The FDA rejection of NuPathe's migraine patch Zelrix on Tuesday pretty much puts the company out of business, at least from an investor standpoint. NuPathe's management handled the announcement of Zelrix's rejection poorly, which seems to be a recurring theme with these guys. No conference call to explain FDA's decision? A stock halt that started on Monday afternoon and only lifted with the release of NuPathe's press release on Tuesday morning? Really?
NuPathe has $36 million in the bank, burning about $2 million a month, and management suggested Tuesday in its canned announcement that it will seek to resubmit Zelrix to the FDA once it figures out why the migraine patch was rejected in the first place. Zelrix was going to be a super-niche product even if it had been approved, so the rejection and long wait for anything new to happen makes investing in NuPathe today a waste of time and energy.
Assume at least one year before any FDA resubmission, followed by another six-month review period. Meantime, migraine patients aren't going to miss wearing a drug patch the size of a dollar bill that offers slow pain relief even if it may cause less nausea than faster migraine remedies.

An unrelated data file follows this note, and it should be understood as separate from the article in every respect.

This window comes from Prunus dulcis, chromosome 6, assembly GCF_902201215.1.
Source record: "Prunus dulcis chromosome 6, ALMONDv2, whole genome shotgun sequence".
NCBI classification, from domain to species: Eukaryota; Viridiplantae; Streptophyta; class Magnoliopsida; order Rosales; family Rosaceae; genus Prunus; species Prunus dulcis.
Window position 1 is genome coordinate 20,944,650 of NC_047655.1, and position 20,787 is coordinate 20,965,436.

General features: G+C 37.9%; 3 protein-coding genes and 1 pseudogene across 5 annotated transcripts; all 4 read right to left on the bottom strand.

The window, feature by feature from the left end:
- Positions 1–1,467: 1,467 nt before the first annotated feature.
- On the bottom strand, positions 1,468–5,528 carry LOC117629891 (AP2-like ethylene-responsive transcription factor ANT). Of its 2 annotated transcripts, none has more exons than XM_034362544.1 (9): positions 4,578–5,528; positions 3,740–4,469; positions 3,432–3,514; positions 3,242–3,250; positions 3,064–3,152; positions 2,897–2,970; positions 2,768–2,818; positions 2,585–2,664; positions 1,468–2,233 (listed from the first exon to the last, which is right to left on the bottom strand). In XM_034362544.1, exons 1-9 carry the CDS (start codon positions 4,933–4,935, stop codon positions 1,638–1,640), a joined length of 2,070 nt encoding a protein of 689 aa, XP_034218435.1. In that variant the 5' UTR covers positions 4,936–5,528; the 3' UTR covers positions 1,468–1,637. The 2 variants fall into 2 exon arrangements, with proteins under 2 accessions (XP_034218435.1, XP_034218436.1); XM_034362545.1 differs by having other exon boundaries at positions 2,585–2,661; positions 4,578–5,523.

If daytraders want to kick the stock back and forth between each other, then I wish them the best of luck. Investors, on the other hand, should just move on to something else.HKF056 writes, "I was disappointed that you didn't even comment sarcastically when FDA cracked down on Cel-Sci (CVM - Get Report). What happened?" Vacation happened. Sorry. FDA watchdogs sent Cel-Sci a warning letter last month accusing the company of making misleading statements on its Web site about its experimental cancer drug Multikine. "The Web pages contain claims that promote Multikine, an investigational new drug, as safe and effective for the purposes for which it is being investigated," FDA's letter states. These claims violate FDA law and are misleading statements "concerning from a public health perspective because it suggests Multikine is safe and effective when the product has not been approved by the FDA and the promotional claims made have not been demonstrated by substantial evidence or substantial clinical experience," FDA added.